5 Guidelines for Researching and Developing Privileging Content

The purpose of delineating clinical privileges is to manage what services a provider is qualified and authorized to deliver to a patient for that specific facility. Determining what constitutes the appropriate education, training, and experience is just one challenge. Others include answering the questions:

  • Who requires privileges (physicians, physician assistants, CRNAs, advanced practice professionals (APPs), or others) to provide the treatment/service?
  • What’s the best starting point in obtaining the right number of recent successful outcomes to gauge current competence? 
  • How will we evaluate the performance of the privilege?

There are numerous examples of high-profile cases where privileging information or decision errors resulted in patient harm, negligent credentialing lawsuits, and other undesired outcomes. However, the best defense for sound privileging from the start is establishing clear, evidence-based criteria and applying it consistently. 

Due diligence matters when creating privileging content

The Joint Commission requires privileging delineation to be an objective, evidence-based process. Beyond the key requirements of any accreditation or regulatory body relevant to your facility, privilege forms and criteria must reflect industry best practices and expert research. The following are guidelines for the research and development phases of creating privileging content for healthcare practitioners.

1. Know your regulations and standards

The best place to start when developing privileges is ensuring that you understand your accrediting body’s standards, in parallel with CMS and any state regulations if applicable (e.g., for APPs). For example, The Joint Commission Medical Staff Standards do not recommend any one specific privilege methodology over another, but state that the privilege must clearly and accurately define the specific activities/procedures/privileges to be included and reflect only activities/procedures/privileges performed at the organization. 

While licensure, training, and experience checks during privilege delineation are straightforward, there are many ways to gauge competence. Your bylaws, policies, and procedures documents are your starting point and the best defense for compliance, quality, and ultimately, patient safety.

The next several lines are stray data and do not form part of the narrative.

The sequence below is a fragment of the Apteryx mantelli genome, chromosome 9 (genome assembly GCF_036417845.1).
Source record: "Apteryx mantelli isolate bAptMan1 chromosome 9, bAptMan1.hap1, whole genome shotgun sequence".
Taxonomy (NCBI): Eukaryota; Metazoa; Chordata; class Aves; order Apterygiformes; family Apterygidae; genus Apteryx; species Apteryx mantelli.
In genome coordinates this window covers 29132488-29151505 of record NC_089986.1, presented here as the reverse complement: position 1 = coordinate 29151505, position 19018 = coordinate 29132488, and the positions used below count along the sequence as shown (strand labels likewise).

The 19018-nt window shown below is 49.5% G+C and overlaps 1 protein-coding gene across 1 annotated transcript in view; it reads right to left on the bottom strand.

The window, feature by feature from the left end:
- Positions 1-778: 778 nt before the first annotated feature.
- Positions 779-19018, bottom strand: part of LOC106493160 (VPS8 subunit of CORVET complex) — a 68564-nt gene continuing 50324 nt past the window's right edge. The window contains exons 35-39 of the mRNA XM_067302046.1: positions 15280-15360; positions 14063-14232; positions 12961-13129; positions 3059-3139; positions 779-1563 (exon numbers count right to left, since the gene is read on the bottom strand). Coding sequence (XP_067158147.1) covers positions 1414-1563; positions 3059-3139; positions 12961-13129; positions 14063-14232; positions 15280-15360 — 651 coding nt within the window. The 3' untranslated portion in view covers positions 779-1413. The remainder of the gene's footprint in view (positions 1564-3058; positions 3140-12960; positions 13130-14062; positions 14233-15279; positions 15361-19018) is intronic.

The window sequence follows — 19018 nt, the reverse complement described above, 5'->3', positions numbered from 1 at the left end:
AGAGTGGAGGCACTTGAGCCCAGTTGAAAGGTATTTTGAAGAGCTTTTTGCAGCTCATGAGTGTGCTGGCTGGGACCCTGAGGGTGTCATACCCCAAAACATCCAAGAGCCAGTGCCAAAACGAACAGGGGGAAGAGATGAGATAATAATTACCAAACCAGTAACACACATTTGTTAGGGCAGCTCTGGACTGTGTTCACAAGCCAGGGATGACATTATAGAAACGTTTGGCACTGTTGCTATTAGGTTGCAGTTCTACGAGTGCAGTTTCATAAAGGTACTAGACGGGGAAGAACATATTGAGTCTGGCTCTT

From there, take into consideration facility- and provider-level factors. Regulators require privileges must be individualized, meaning that any practitioner has the ability to opt in or out to a particular privilege with very few exceptions. Other considerations when tapping into industry standards on the individual facility level include relevance. Does my facility have the staff, resources, and equipment to include the privilege?

Researching and using industry standards requires upkeep to ensure that your privilege content reflects accreditors’ changes over time, just as you continuously monitor individual practitioners who have been granted privileges. 

2. Research multiple recognized sources 

Remember that the privileging content that you are researching will ultimately be presented to department heads and others for review. As a result, you’ll want to conduct thorough research. For its customers, symplr uses up to 40 resources when researching content for privileges in a specialty. Innovative sources include checking institutional review boards (IRBs) when seeking information about new equipment and technology. 

Tried and true methods include:

  • Going directly to the U.S. Food & Drug Administration to view a Summary of the Safety and Effectiveness of the device and to ensure there have not been any recalls or incidents
  • Seeking out industry recognized sources and specialty boards, specialty associations, and specialty organizations
  • Locating the appropriate experts by specialty
  • If a medical device is involved, contacting the device manufacturer

Whether or not you use core or cluster privileges, the Accreditation Council for Graduate Medical Education (ACGME) and American Osteopathic Association (AOA) provide the training and education necessary for any specialty that may be considered for the core privilege. When developing the privilege, it may seem like you’re building a laundry list at first. But documenting each and every procedure or service will help develop the core/cluster. 

Even if you outsource the information-gathering steps when creating or updating privileges, relying on one source is not enough. Use multiple, objective, evidenced-based resources to create a solid defense that you have done everything you can to appropriately set the bar for provider competence.